I strongly suspect that the answer to the follow on question is that a reader shifts when they become comfortable reading which happens after X (where X is the number) ebooks read. That point obviously changes for different types of readers and is probably very individual. However, there’ll be an average number of books, an average I guarantee that Amazon knows, that B&N certainly knows and that Kobo, Apple, Google and Sony know (or suspect).

If I’m right, and it is about making a print reader comfortable with ebook reading, then conversion is a case of making the offer compelling enough until the formerly print dedicated reader has shifted format without really realizing it.

When you think like that, and you think about 20p ebooks, which seems to have confounded and angered so much of the industry (though to me, just lacked a clear logic that I was aware of, it HAD to have a logic, even if the logic was wrong) they start to make an awful lot of sense. Once you’ve converted the print reader to ebooks (and especially if you shift them to your ecosystem) there’ll be loads of time to drive up the revenue you earn from that consumer. The lost revenue before they convert is simply customer acquisition cost.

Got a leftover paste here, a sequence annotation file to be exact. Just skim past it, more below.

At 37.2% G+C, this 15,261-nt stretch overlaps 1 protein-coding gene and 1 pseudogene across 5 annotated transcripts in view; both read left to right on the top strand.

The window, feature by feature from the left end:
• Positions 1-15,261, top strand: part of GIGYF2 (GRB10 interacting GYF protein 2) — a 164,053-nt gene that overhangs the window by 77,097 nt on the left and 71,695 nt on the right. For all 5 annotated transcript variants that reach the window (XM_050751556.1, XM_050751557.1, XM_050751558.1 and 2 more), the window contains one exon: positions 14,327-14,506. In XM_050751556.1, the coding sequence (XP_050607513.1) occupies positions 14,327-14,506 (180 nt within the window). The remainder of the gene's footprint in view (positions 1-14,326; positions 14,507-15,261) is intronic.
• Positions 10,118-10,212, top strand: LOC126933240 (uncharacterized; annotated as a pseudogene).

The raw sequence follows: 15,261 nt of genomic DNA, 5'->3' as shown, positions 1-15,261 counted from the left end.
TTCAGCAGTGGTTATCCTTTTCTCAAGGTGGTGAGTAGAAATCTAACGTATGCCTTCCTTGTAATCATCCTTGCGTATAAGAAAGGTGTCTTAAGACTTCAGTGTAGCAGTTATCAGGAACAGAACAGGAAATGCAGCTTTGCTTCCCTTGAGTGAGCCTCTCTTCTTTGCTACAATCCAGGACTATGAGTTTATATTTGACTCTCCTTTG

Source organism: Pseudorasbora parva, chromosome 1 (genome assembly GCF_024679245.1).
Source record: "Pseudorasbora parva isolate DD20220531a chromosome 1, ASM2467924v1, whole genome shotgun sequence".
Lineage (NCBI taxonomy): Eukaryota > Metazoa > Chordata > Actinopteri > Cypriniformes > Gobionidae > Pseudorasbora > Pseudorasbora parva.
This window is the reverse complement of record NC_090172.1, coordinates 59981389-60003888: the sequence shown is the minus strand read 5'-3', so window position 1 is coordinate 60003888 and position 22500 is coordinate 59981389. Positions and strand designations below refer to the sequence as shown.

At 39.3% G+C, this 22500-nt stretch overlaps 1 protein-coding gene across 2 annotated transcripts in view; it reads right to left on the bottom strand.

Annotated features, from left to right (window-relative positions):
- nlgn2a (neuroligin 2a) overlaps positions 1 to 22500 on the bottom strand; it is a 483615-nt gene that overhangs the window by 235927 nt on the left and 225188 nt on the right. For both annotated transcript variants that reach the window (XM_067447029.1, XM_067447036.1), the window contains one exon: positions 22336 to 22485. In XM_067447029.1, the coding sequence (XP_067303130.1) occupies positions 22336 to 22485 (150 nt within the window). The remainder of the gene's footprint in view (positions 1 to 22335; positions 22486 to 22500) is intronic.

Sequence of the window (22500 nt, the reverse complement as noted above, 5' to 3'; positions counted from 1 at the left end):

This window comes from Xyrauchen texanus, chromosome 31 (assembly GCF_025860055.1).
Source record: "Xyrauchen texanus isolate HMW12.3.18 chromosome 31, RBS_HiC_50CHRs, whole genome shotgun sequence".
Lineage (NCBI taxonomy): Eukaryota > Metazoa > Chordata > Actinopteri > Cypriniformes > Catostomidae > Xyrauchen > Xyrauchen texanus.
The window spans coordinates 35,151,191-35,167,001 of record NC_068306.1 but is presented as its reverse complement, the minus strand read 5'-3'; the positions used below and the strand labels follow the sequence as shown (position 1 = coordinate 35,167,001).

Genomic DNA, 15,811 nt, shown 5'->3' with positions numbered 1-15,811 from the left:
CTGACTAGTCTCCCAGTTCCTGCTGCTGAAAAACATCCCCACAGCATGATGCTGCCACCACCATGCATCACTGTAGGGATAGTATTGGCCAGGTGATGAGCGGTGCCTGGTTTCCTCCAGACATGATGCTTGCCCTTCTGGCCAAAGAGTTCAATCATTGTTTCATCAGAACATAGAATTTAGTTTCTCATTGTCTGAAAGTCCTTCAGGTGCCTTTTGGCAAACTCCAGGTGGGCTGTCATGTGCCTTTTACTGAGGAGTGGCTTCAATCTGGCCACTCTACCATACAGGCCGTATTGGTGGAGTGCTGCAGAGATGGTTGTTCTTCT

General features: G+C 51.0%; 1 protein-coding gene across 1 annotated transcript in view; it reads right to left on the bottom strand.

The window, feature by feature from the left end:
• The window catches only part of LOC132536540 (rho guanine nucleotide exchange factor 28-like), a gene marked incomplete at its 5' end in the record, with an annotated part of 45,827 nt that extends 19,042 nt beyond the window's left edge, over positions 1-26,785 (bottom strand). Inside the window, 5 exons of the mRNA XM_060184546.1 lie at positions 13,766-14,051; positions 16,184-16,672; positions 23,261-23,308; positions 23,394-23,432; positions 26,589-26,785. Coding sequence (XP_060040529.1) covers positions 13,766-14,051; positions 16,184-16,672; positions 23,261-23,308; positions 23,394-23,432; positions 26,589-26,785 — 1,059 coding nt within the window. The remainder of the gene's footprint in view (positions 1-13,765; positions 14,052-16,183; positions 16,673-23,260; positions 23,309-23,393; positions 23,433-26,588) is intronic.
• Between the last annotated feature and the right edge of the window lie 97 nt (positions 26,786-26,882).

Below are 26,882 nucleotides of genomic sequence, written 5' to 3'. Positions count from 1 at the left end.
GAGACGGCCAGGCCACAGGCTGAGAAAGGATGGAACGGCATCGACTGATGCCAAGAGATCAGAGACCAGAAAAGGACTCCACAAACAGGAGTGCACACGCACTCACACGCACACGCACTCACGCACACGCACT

See why the number is important to know?
Eoin

On Publishing Mergers & Strategy

I have been mulling the Penguin Random House deal for some time now. In fact, I wrote most of this post about ten days ago or longer. I’ll be honest enough to admit that my failure to post my thoughts was as much due to work commitments as it was to a conscious decision, even so it has been useful to wait (as is often the case, we too often underestimate the value of inaction).

I’m glad I waited because it’s quite remarkable what you can discern when you stay out of the flow of an issue. Firstly it meant this post comes in the wake of Peter McCarthy’s wonderful piece When Elephants Mate: Thoughts on the Potential Penguin Random House which explores the merger in wonderfully telling detail and is a must for the interested. Secondly, it comes in the wake of this piece of news News Corp., CBS in Talks Over Merging Book Businesses. Both pieces have been useful in underlining my thinking.